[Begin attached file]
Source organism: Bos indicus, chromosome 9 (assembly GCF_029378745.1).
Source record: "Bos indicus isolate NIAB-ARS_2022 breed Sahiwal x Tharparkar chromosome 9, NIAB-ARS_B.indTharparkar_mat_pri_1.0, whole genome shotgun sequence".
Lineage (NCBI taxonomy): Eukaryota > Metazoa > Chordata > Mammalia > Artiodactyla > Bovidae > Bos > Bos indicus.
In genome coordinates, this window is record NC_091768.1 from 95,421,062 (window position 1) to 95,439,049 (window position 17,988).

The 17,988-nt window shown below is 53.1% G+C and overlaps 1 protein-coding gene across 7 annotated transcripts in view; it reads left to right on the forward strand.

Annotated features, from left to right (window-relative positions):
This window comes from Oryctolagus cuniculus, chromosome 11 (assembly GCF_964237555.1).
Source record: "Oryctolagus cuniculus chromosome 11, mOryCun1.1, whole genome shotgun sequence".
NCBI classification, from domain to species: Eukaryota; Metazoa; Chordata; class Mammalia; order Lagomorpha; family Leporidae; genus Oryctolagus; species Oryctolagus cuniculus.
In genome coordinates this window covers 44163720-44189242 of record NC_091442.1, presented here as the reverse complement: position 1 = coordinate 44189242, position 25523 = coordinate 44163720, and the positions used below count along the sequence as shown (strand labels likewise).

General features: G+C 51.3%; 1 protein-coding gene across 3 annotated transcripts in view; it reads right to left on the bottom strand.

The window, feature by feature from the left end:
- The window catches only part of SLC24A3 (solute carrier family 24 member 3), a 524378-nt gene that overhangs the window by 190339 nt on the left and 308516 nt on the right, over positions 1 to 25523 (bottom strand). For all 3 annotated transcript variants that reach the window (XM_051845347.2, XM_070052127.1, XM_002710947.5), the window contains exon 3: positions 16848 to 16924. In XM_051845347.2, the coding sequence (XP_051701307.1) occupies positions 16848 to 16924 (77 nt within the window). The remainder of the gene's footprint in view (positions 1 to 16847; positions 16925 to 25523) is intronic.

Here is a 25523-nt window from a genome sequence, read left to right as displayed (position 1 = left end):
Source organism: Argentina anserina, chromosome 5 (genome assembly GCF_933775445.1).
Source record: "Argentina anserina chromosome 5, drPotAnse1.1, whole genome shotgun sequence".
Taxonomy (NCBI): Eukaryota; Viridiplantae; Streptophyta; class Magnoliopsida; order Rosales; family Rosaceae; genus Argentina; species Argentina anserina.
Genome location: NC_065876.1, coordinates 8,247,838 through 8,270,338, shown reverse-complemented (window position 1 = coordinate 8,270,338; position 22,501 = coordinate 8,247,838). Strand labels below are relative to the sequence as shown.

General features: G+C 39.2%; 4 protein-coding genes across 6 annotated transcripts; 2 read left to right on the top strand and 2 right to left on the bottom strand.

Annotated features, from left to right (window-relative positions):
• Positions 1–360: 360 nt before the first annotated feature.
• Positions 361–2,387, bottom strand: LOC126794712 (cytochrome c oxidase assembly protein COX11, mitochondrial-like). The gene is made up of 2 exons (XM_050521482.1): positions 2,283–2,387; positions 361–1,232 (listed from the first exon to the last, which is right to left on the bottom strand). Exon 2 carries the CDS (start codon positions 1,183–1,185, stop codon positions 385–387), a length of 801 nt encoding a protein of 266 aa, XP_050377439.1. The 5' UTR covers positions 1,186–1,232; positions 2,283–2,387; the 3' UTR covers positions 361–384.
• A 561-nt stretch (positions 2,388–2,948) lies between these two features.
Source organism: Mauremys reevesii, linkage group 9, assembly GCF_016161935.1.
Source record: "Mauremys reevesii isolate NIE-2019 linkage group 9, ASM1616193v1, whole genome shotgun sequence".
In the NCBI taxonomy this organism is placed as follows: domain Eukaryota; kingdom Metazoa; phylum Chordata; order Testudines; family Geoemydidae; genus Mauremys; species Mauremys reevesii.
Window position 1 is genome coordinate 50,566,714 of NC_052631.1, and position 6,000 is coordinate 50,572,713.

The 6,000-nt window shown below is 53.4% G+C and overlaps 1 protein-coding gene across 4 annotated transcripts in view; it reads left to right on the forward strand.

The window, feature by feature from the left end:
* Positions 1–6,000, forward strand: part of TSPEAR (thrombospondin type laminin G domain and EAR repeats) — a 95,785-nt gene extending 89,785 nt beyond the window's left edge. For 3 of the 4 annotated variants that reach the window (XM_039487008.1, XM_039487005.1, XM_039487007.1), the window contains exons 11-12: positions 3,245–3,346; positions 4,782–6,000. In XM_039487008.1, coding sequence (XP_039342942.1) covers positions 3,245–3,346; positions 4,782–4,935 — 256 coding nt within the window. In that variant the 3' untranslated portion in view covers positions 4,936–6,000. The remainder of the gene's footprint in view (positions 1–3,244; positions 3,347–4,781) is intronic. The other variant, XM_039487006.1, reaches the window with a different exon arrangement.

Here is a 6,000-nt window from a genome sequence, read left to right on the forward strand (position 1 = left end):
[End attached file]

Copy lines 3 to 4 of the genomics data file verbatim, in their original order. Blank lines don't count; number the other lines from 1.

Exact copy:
Lineage (NCBI taxonomy): Eukaryota > Metazoa > Chordata > Mammalia > Artiodactyla > Bovidae > Bos > Bos indicus.
In genome coordinates, this window is record NC_091768.1 from 95,421,062 (window position 1) to 95,439,049 (window position 17,988).